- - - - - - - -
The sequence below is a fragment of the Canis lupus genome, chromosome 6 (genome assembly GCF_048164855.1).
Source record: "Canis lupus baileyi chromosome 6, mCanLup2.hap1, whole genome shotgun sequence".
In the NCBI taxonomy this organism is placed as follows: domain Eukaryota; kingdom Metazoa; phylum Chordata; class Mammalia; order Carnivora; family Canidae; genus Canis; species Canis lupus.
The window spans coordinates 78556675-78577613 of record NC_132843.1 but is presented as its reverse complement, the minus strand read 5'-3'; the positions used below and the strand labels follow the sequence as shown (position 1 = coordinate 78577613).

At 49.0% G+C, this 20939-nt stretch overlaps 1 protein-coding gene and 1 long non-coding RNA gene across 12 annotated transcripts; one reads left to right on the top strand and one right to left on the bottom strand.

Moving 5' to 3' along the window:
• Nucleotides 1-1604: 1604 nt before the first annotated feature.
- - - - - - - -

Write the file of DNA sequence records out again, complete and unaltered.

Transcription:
The sequence below is a fragment of the Canis lupus genome, chromosome 6 (genome assembly GCF_048164855.1).
Source record: "Canis lupus baileyi chromosome 6, mCanLup2.hap1, whole genome shotgun sequence".
In the NCBI taxonomy this organism is placed as follows: domain Eukaryota; kingdom Metazoa; phylum Chordata; class Mammalia; order Carnivora; family Canidae; genus Canis; species Canis lupus.
The window spans coordinates 78556675-78577613 of record NC_132843.1 but is presented as its reverse complement, the minus strand read 5'-3'; the positions used below and the strand labels follow the sequence as shown (position 1 = coordinate 78577613).

At 49.0% G+C, this 20939-nt stretch overlaps 1 protein-coding gene and 1 long non-coding RNA gene across 12 annotated transcripts; one reads left to right on the top strand and one right to left on the bottom strand.

Moving 5' to 3' along the window:
• Nucleotides 1-1604: 1604 nt before the first annotated feature.